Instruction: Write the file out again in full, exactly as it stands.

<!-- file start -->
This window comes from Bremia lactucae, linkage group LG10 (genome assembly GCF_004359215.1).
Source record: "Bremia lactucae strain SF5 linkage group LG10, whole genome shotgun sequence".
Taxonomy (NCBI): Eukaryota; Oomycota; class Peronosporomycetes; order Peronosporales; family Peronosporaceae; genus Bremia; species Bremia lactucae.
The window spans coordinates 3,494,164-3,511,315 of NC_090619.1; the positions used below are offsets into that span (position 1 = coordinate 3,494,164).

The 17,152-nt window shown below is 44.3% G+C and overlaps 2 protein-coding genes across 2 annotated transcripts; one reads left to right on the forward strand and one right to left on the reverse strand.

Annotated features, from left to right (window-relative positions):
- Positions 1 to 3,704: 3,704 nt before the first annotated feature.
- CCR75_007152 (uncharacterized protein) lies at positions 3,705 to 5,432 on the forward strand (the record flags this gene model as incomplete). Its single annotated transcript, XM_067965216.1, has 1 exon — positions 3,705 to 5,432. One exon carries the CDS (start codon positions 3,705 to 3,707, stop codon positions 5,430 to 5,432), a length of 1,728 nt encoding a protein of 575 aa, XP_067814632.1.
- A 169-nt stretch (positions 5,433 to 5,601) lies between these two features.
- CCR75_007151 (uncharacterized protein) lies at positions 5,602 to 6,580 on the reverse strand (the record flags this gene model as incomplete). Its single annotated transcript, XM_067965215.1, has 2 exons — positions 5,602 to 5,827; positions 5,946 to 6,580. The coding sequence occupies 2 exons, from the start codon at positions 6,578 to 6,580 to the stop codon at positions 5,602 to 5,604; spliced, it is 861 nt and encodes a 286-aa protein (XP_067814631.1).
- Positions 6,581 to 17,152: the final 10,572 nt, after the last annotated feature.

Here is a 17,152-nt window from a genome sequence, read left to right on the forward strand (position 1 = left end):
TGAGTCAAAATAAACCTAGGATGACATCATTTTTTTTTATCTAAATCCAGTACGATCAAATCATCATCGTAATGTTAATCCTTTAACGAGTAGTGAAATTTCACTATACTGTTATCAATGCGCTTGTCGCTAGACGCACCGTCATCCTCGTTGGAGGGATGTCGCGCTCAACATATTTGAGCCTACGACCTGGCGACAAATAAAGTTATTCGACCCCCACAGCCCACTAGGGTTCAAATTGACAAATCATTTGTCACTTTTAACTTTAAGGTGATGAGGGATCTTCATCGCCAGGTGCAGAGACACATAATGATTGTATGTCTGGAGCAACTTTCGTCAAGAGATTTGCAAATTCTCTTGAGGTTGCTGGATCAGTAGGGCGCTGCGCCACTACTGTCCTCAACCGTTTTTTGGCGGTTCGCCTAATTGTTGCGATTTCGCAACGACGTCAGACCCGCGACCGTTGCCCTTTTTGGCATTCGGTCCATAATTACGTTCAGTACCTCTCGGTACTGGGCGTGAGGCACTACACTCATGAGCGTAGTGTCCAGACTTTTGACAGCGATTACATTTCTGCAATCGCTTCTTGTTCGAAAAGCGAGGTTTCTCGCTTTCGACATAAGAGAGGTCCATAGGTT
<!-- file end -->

This window comes from Bremia lactucae, linkage group LG10 (genome assembly GCF_004359215.1).
Source record: "Bremia lactucae strain SF5 linkage group LG10, whole genome shotgun sequence".
Taxonomy (NCBI): Eukaryota; Oomycota; class Peronosporomycetes; order Peronosporales; family Peronosporaceae; genus Bremia; species Bremia lactucae.
The window spans coordinates 3,494,164-3,511,315 of NC_090619.1; the positions used below are offsets into that span (position 1 = coordinate 3,494,164).

The 17,152-nt window shown below is 44.3% G+C and overlaps 2 protein-coding genes across 2 annotated transcripts; one reads left to right on the forward strand and one right to left on the reverse strand.

Annotated features, from left to right (window-relative positions):
- Positions 1 to 3,704: 3,704 nt before the first annotated feature.
- CCR75_007152 (uncharacterized protein) lies at positions 3,705 to 5,432 on the forward strand (the record flags this gene model as incomplete). Its single annotated transcript, XM_067965216.1, has 1 exon — positions 3,705 to 5,432. One exon carries the CDS (start codon positions 3,705 to 3,707, stop codon positions 5,430 to 5,432), a length of 1,728 nt encoding a protein of 575 aa, XP_067814632.1.
- A 169-nt stretch (positions 5,433 to 5,601) lies between these two features.
- CCR75_007151 (uncharacterized protein) lies at positions 5,602 to 6,580 on the reverse strand (the record flags this gene model as incomplete). Its single annotated transcript, XM_067965215.1, has 2 exons — positions 5,602 to 5,827; positions 5,946 to 6,580. The coding sequence occupies 2 exons, from the start codon at positions 6,578 to 6,580 to the stop codon at positions 5,602 to 5,604; spliced, it is 861 nt and encodes a 286-aa protein (XP_067814631.1).
- Positions 6,581 to 17,152: the final 10,572 nt, after the last annotated feature.

Here is a 17,152-nt window from a genome sequence, read left to right on the forward strand (position 1 = left end):
TGAGTCAAAATAAACCTAGGATGACATCATTTTTTTTTATCTAAATCCAGTACGATCAAATCATCATCGTAATGTTAATCCTTTAACGAGTAGTGAAATTTCACTATACTGTTATCAATGCGCTTGTCGCTAGACGCACCGTCATCCTCGTTGGAGGGATGTCGCGCTCAACATATTTGAGCCTACGACCTGGCGACAAATAAAGTTATTCGACCCCCACAGCCCACTAGGGTTCAAATTGACAAATCATTTGTCACTTTTAACTTTAAGGTGATGAGGGATCTTCATCGCCAGGTGCAGAGACACATAATGATTGTATGTCTGGAGCAACTTTCGTCAAGAGATTTGCAAATTCTCTTGAGGTTGCTGGATCAGTAGGGCGCTGCGCCACTACTGTCCTCAACCGTTTTTTGGCGGTTCGCCTAATTGTTGCGATTTCGCAACGACGTCAGACCCGCGACCGTTGCCCTTTTTGGCATTCGGTCCATAATTACGTTCAGTACCTCTCGGTACTGGGCGTGAGGCACTACACTCATGAGCGTAGTGTCCAGACTTTTGACAGCGATTACATTTCTGCAATCGCTTCTTGTTCGAAAAGCGAGGTTTCTCGCTTTCGACATAAGAGAGGTCCATAGGTT